December 7 2013 Latest news:
Thursday, September 12, 2013
Double world 400m champion Christine Ohuruogu will not allow her heroics in Moscow to distract her from the challenges which lie ahead.
The 29-year-old produced yet another stunning finish to claim gold ahead of Amantle Montsho, in the process providing British sport with another piece of priceless television footage which will be screened repeatedly for years to come.
However, Ohuruogu, who insists she never watches her races back, is refusing to reflect upon her career achievements until she has finally hung up her running shoes.
She said: “I think that would be the time to look back on things.
“I remember when I won [Olympic gold] in ‘08, it was great, but you don’t really see it because you are still competing.
“People think that once you have won a medal, the world stops. It doesn’t. You’ve still got things to do.
“I’m not just going to sit in my house lounging until the end of time. I’ve got stuff I need to do.”
In the short term, that means competing in the Great North City Games in Gateshead this weekend, and the honour of starting Sunday’s Great North Run along with Ashes winner Graeme Swann.
But thereafter, the next summer’s Commonwealth Games in Glasgow and the 2016 Olympics in Rio will be major focuses.
Ohuruogu said: “Because of London, I’m desperate to come back. People really understood what sport really is from last year.
“Fans were able to actually touch and see our story. You didn’t just see an athlete running, you saw somebody you knew and came to understand.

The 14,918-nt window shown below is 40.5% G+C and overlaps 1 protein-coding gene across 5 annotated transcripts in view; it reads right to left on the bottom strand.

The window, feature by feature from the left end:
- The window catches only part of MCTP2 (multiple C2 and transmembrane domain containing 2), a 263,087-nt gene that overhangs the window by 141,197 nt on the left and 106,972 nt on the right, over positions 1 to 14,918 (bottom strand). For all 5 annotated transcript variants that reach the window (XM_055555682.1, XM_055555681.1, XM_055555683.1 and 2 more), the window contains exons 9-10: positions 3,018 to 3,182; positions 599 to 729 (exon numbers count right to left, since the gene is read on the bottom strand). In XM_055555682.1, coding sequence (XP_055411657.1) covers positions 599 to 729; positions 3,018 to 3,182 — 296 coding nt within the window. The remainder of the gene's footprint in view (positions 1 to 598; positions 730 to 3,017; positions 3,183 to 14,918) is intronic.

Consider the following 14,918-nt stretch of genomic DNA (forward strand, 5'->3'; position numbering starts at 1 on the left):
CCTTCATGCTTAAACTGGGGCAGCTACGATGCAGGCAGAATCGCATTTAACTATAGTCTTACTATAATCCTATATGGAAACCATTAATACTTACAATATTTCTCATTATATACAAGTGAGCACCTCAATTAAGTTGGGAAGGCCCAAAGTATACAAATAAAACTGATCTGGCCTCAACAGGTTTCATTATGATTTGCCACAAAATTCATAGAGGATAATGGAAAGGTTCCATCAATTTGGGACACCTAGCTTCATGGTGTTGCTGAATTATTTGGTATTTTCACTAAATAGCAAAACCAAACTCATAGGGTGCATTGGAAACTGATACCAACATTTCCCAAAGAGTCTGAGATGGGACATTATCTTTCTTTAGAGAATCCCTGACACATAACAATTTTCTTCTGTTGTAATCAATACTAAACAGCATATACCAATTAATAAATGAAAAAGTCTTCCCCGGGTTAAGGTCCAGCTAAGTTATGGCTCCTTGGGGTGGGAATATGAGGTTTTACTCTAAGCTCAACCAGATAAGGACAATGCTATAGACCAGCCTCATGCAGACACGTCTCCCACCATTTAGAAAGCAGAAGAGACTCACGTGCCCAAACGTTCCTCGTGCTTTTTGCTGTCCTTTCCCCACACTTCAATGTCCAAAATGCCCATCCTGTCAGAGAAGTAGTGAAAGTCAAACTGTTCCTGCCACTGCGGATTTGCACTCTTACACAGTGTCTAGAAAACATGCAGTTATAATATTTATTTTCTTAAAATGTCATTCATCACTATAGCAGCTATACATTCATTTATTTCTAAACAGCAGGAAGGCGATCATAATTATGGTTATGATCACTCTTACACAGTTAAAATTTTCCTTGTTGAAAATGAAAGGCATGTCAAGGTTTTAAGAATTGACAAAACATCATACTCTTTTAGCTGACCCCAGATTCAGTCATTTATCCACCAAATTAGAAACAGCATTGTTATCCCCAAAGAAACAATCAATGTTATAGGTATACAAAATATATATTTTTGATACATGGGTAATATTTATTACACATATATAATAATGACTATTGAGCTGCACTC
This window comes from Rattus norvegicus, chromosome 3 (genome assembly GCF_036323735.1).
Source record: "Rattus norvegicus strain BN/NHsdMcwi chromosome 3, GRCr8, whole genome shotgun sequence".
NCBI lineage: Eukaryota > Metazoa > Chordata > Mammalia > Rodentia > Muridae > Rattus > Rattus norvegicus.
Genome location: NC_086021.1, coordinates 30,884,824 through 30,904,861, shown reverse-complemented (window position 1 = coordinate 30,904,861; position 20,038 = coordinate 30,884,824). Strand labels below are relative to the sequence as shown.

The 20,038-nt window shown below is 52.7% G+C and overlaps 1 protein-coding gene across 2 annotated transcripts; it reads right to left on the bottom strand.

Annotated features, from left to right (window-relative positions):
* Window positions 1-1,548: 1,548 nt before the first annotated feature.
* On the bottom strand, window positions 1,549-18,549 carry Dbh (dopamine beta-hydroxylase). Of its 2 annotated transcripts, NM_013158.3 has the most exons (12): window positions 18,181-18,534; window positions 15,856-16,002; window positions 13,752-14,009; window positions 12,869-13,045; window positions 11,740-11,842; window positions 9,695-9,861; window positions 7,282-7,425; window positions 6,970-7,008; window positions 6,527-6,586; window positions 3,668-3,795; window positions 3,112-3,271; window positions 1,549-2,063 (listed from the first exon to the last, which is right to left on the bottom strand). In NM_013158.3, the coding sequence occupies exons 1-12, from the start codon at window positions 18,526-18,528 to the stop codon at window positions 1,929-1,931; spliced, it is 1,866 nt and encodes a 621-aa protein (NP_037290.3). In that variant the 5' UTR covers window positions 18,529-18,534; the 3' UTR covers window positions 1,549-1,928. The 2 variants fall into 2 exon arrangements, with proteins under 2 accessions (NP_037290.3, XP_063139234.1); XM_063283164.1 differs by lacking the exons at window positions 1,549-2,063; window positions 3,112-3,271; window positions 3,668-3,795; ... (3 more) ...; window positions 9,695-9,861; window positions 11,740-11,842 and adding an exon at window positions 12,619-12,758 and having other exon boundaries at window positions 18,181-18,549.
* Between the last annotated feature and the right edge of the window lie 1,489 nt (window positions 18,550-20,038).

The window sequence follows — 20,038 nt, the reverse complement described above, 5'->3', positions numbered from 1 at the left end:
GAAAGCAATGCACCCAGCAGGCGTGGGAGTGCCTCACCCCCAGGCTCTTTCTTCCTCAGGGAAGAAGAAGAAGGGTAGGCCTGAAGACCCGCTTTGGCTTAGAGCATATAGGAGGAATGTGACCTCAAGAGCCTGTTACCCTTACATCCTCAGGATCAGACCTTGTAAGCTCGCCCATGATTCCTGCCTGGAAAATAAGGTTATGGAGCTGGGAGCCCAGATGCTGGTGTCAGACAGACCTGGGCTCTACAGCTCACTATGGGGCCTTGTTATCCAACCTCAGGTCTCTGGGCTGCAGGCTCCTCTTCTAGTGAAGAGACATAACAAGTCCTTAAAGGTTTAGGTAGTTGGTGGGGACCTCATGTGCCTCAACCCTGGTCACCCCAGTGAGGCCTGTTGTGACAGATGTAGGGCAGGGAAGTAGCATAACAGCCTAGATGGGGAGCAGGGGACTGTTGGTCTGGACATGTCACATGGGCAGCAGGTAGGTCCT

“The supporters came to see us as real people with real stories and real lives, and I think we need to continue that.
“It’s not just 2012, it’s 2013, 2014 and 2015. We have to keep it going for the complete Olympic cycle because its not just us, it’s the youth and the athletes coming through.
“If we don’t care about it enough, how are they going to?”
Asked specifically about Rio and the opportunity to regain her Olympic title, Ohuruogu said: “I think that’s realistic.
“I think I’m coming to terms with getting older, but at the same time I’m going to have some time off and to iron out the next couple of years.”
Ohuruogu’s remarkable endurance, which saw her overhaul Montsho by a hair’s breadth on the line in Moscow, was the stuff of which sporting legends are made.
However, she admits she would rather not have to do it that way.
She said: “To be honest, I know people get more excited about it than I do. I know it sounds strange, but it’s in my head, so that’s fine.
“I don’t watch the races again. Me and my coach have spoken about it and then it’s done, we don’t go over it and go over it.
“It’s weird. That’s how we have always been - we win a medal, where’s the next one? What are we going to do next? How are we going to make it better?
“It was great to have run what I ran in Moscow, but me and my coach are still not happy. We are still trying to tweak things.
“That 300m is killing me, it’s not quite where it needs to be just yet.”
Ohuruogu’s achievements have made her one of the biggest names in British athletics, but modesty prevents her from regarding herself in the same breath as another double world champion, Mo Farah.
She said: “I don’t see that. I’m still in my bubble here.
“Mo is one person I think is supreme - and I don’t know if that’s a good enough word for him.
“When you see him he’s just so chilled all the time. My sister was with us in Moscow and she saw him in the dinner hall a few times and she said, ‘I can’t believe how chilled he is, you wouldn’t think he’d won all these medals’.
“Everybody just loves Mo, we’re so proud of him. When you look at him, you wouldn’t think that’s ‘the’ Mo Farah.”